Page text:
10. Ask questions

Chances are, your customers ask lots of questions. This is a good indication that there’s interest in the topic. Thus, your answers make great fodder for a blog post. Likewise, you can mine your FAQs as a source of blog content.

11. Get your customers to speak for you

Are your clients complimenting your services? Ask if they’d be willing to record short case studies and testimonials on the spot using the video recorder on your phone.

12. Steal from the news headlines

Major events are an opportune time to share your expertise. Let’s say there’s a hurricane. If you’re an insurance agent, get out on social media and tell people how to protect their property, contact agents, and what questions to ask if they want to file a claim. And be sure to use the storm’s hashtags to find a wider audience.

13. Recycle old material

Blog or social posts that are older than six months can always be updated and reposted. If you’ve produced content in nondigital formats, these works can have new life online. Have you published a book? Written a paper? Contributed to a journal or been interviewed by the media? Get extra mileage out of the work you’ve done in the past.

14. Publish your speeches

Have you recently given a speech or presentation, perhaps to the Chamber of Commerce or a local networking group? Post it on Slideshare and share it in social media. In fact, you can even wrap it into a blog post.

15. Be a video or radio star

This idea may take more time than the others on this list. But if you’re a talker, you might find it easier to record your ideas on video or audio. Try new apps such as Periscope to live stream your own show.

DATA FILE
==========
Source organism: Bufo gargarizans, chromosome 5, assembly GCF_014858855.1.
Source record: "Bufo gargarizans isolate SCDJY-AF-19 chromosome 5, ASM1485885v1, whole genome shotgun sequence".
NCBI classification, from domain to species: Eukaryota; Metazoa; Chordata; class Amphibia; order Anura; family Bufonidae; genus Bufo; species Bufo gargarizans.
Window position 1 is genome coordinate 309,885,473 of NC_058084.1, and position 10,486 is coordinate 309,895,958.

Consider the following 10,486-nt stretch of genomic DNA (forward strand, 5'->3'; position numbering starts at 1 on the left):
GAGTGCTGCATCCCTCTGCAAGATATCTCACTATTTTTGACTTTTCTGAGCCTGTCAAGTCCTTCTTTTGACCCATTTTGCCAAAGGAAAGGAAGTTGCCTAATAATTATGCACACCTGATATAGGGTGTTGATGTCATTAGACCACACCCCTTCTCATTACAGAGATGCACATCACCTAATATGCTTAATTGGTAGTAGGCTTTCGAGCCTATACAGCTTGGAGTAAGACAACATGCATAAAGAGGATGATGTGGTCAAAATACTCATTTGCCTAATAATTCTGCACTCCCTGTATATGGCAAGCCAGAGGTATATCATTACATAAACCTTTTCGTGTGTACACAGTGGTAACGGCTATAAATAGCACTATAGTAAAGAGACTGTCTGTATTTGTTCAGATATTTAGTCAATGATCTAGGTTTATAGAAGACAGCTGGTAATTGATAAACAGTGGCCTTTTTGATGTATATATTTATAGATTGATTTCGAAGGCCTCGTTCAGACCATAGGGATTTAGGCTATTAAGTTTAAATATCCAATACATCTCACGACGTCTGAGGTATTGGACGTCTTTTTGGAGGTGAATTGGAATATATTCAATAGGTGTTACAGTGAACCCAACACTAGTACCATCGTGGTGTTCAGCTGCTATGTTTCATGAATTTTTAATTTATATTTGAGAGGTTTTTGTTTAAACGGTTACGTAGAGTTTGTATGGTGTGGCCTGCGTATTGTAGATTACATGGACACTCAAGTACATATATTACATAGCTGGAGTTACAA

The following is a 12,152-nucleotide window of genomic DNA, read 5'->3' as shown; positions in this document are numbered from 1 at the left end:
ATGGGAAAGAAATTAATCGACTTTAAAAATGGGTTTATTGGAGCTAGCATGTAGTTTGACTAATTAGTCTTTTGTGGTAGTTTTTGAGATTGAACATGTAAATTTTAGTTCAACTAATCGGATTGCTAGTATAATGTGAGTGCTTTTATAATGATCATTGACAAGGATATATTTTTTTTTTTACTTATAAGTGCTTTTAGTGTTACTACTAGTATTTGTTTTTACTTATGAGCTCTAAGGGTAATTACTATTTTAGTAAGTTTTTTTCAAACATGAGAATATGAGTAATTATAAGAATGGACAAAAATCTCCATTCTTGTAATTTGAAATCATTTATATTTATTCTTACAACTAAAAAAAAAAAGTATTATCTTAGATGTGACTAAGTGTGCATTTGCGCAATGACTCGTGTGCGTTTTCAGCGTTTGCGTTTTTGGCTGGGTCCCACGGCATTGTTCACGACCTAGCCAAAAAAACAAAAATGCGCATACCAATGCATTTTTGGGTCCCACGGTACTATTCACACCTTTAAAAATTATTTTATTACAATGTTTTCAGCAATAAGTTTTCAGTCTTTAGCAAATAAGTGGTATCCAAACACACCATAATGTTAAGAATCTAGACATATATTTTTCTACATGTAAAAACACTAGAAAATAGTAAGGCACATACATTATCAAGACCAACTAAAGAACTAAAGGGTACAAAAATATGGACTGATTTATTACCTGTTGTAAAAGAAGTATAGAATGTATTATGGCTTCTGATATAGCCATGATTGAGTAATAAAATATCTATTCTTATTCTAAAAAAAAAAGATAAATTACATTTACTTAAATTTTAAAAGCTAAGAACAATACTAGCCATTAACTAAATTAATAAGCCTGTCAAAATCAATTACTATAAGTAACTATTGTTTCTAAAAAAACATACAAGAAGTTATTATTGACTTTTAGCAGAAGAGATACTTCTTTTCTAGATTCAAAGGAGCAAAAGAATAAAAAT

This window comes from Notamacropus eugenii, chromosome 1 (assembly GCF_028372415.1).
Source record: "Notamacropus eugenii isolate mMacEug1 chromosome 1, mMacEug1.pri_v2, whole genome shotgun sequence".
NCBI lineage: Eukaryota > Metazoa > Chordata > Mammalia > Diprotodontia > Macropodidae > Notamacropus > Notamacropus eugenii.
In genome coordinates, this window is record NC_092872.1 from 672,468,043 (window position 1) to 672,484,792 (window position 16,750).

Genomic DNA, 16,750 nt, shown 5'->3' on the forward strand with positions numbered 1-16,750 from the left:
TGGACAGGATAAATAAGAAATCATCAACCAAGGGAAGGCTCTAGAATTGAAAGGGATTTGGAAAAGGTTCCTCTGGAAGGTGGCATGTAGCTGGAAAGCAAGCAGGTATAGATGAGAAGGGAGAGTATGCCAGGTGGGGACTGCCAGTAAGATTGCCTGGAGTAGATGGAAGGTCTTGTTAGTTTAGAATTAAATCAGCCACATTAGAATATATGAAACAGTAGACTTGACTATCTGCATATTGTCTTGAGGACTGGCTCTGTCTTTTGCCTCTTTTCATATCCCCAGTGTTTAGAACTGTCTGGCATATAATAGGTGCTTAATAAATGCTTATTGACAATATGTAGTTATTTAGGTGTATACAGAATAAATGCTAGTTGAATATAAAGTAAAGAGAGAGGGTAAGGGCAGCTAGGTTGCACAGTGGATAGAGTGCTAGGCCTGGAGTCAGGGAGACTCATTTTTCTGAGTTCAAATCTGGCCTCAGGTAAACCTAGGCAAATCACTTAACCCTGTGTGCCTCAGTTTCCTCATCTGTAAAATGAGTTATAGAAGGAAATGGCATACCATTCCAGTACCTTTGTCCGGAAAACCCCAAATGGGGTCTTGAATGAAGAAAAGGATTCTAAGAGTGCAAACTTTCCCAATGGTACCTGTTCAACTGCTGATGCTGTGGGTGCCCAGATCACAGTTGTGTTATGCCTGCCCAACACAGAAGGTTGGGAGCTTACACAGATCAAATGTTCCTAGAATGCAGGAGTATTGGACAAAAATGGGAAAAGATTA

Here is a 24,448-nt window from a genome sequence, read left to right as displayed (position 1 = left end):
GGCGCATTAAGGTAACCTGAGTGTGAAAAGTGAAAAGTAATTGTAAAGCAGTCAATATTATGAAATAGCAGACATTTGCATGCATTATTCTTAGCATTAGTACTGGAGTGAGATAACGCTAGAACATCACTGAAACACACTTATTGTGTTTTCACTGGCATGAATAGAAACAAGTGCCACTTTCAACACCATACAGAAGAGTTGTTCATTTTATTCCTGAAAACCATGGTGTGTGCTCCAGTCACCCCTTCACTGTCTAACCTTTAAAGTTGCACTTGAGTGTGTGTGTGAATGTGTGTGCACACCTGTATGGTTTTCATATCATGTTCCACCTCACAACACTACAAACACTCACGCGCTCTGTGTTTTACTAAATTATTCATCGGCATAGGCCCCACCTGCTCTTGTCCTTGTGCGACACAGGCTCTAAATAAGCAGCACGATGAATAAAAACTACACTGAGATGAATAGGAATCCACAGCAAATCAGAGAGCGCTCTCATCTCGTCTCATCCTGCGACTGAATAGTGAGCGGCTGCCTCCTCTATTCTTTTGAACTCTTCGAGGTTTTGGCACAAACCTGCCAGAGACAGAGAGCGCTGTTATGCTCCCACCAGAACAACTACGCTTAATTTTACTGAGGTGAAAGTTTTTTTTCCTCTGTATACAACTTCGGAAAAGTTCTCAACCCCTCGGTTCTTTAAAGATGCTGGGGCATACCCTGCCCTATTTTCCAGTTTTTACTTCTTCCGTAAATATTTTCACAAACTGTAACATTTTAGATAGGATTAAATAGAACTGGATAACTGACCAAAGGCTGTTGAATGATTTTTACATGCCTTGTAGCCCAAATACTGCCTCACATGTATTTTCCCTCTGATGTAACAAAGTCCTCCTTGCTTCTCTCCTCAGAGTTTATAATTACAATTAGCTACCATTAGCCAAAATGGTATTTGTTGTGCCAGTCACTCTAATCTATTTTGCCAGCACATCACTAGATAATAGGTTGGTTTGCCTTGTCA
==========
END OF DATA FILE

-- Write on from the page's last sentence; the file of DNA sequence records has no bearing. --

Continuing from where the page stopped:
16. Ask others to write for you

Invite clients, partners and suppliers to be guest contributors. Everyone can identify at least twelve people in their circles who would be willing to contribute. That’s one blog post a month for your editorial calendar.

17. Share your own experiences

Each year, PR firm Edelman conducts a survey that gauges who people trust most. For the last several years, Trust Barometer respondents say they trust people like themselves more than celebrities and CEOs. That’s why sharing your own personal stories are so important. They can make you more relatable and can help readers connect with you. Share the story behind how you started your business, how you learned your craft or what charities you support and why.

18. Give a little bit at a time

We often make the mistake of tackling a big topic all at once, usually in a blog post. But doing so makes the task overwhelming. Instead, take the topic and break it into several blog posts – or even smaller bits – as little as 140 characters.

19. Chunk the work

When you group like tasks together, you’ll achieve economies of scale. I use Mondays to write the outlines for all my blog posts, for example. The more you can group similar tasks together, the faster you can finish them. Set aside an hour to schedule all your social posts on Hootsuite. Or use the 10 minutes between meetings to find content to curate.

20. KISS (Keep it short and simple)

Great content doesn’t have to be lengthy. Aim for pithy. For example, visit marketing guru Seth Godin’s blog. He writes every day, sometimes as little as a sentence.